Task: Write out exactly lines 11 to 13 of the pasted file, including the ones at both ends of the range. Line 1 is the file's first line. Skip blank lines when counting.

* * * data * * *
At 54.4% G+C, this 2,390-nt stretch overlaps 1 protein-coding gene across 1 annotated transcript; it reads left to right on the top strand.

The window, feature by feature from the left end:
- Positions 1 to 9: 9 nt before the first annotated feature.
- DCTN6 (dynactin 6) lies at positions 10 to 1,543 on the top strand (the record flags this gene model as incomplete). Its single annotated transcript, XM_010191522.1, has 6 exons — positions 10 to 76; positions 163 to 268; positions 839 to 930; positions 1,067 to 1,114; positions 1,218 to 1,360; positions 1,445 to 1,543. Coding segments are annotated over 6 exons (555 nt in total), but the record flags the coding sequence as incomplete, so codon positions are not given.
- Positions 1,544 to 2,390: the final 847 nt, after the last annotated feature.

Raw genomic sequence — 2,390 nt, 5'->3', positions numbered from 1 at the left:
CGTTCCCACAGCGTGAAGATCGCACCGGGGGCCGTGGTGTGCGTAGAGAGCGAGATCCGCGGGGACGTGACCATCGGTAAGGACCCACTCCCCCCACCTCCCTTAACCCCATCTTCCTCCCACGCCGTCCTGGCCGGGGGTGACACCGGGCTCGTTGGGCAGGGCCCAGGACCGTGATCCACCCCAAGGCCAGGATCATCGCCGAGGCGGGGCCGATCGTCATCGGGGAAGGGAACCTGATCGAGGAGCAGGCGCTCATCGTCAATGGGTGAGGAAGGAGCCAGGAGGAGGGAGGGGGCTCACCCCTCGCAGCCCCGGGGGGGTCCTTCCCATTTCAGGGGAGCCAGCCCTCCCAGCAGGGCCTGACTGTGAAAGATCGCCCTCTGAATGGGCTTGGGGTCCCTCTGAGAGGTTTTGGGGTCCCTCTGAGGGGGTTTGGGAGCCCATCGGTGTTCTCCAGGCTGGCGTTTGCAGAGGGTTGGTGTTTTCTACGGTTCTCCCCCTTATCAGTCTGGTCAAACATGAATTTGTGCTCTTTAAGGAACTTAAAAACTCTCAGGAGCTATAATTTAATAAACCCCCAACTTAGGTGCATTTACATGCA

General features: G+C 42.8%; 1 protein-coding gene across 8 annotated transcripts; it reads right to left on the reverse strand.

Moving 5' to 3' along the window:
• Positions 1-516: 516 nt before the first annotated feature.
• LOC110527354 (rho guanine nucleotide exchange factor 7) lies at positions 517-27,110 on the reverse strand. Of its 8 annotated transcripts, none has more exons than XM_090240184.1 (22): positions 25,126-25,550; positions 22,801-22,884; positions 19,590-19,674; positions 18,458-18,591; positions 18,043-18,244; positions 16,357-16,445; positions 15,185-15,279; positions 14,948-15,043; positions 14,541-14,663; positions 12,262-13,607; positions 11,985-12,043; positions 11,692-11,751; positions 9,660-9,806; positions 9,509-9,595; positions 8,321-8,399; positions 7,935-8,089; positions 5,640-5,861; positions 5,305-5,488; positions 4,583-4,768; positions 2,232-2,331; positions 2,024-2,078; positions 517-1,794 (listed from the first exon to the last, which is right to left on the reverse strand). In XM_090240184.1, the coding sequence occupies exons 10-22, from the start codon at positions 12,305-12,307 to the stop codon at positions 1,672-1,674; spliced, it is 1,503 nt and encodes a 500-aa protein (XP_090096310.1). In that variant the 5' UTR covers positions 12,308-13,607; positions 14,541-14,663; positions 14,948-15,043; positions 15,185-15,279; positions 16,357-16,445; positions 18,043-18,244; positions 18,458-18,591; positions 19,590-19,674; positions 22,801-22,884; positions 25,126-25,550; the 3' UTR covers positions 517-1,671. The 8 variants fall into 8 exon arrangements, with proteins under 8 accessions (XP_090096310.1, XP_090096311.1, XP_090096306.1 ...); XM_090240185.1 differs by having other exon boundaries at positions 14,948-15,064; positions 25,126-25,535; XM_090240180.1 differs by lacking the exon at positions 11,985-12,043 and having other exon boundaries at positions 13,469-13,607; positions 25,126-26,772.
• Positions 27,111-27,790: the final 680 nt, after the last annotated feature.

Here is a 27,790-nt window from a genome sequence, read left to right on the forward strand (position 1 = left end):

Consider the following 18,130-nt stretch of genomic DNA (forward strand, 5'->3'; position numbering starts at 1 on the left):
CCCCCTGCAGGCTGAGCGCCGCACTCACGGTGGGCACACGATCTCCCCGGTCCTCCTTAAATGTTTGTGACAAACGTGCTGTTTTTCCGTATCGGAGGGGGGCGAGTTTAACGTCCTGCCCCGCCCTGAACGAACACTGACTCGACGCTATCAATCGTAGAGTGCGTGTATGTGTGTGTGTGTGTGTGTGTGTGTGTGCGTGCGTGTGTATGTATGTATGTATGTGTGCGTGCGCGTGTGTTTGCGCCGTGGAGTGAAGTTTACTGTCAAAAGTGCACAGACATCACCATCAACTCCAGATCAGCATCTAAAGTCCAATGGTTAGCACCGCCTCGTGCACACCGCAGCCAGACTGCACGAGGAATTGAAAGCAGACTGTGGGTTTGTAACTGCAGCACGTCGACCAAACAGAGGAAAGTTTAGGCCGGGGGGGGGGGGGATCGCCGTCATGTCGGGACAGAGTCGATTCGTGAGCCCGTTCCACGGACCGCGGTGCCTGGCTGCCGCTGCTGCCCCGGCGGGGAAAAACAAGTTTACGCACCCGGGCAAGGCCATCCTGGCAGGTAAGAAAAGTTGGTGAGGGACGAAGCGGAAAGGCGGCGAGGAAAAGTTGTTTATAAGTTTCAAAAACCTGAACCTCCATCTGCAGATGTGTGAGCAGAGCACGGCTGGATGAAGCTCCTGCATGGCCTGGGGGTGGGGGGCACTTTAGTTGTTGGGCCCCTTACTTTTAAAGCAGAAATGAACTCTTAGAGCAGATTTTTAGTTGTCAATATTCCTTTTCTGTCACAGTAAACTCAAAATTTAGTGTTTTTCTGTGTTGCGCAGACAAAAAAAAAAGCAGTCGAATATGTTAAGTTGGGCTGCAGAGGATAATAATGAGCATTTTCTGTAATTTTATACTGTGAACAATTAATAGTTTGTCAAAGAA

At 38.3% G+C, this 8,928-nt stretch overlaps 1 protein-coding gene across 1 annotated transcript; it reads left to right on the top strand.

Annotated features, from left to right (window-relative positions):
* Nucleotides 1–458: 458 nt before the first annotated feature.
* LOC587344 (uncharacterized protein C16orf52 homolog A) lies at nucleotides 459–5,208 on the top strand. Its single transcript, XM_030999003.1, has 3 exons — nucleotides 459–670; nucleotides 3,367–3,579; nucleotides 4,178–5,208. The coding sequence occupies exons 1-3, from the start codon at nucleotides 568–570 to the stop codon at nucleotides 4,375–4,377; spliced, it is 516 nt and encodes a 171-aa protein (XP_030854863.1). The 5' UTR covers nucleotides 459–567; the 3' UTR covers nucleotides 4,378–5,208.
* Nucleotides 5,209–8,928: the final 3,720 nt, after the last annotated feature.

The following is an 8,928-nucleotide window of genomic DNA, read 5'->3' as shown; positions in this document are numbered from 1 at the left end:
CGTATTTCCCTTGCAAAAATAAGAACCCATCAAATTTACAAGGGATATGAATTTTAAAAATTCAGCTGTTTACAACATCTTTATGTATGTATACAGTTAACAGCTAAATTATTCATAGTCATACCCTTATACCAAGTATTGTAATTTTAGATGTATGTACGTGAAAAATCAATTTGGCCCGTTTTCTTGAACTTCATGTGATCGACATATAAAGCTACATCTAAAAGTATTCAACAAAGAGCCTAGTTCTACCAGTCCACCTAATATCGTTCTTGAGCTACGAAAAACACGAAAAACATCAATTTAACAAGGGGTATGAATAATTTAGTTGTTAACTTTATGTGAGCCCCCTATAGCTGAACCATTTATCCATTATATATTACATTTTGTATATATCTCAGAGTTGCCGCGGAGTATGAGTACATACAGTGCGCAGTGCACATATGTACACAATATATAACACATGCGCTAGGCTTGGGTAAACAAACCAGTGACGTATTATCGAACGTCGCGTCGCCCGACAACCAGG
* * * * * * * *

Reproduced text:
• LOC110527354 (rho guanine nucleotide exchange factor 7) lies at positions 517-27,110 on the reverse strand. Of its 8 annotated transcripts, none has more exons than XM_090240184.1 (22): positions 25,126-25,550; positions 22,801-22,884; positions 19,590-19,674; positions 18,458-18,591; positions 18,043-18,244; positions 16,357-16,445; positions 15,185-15,279; positions 14,948-15,043; positions 14,541-14,663; positions 12,262-13,607; positions 11,985-12,043; positions 11,692-11,751; positions 9,660-9,806; positions 9,509-9,595; positions 8,321-8,399; positions 7,935-8,089; positions 5,640-5,861; positions 5,305-5,488; positions 4,583-4,768; positions 2,232-2,331; positions 2,024-2,078; positions 517-1,794 (listed from the first exon to the last, which is right to left on the reverse strand). In XM_090240184.1, the coding sequence occupies exons 10-22, from the start codon at positions 12,305-12,307 to the stop codon at positions 1,672-1,674; spliced, it is 1,503 nt and encodes a 500-aa protein (XP_090096310.1). In that variant the 5' UTR covers positions 12,308-13,607; positions 14,541-14,663; positions 14,948-15,043; positions 15,185-15,279; positions 16,357-16,445; positions 18,043-18,244; positions 18,458-18,591; positions 19,590-19,674; positions 22,801-22,884; positions 25,126-25,550; the 3' UTR covers positions 517-1,671. The 8 variants fall into 8 exon arrangements, with proteins under 8 accessions (XP_090096310.1, XP_090096311.1, XP_090096306.1 ...); XM_090240185.1 differs by having other exon boundaries at positions 14,948-15,064; positions 25,126-25,535; XM_090240180.1 differs by lacking the exon at positions 11,985-12,043 and having other exon boundaries at positions 13,469-13,607; positions 25,126-26,772.
• Positions 27,111-27,790: the final 680 nt, after the last annotated feature.

Here is a 27,790-nt window from a genome sequence, read left to right on the forward strand (position 1 = left end):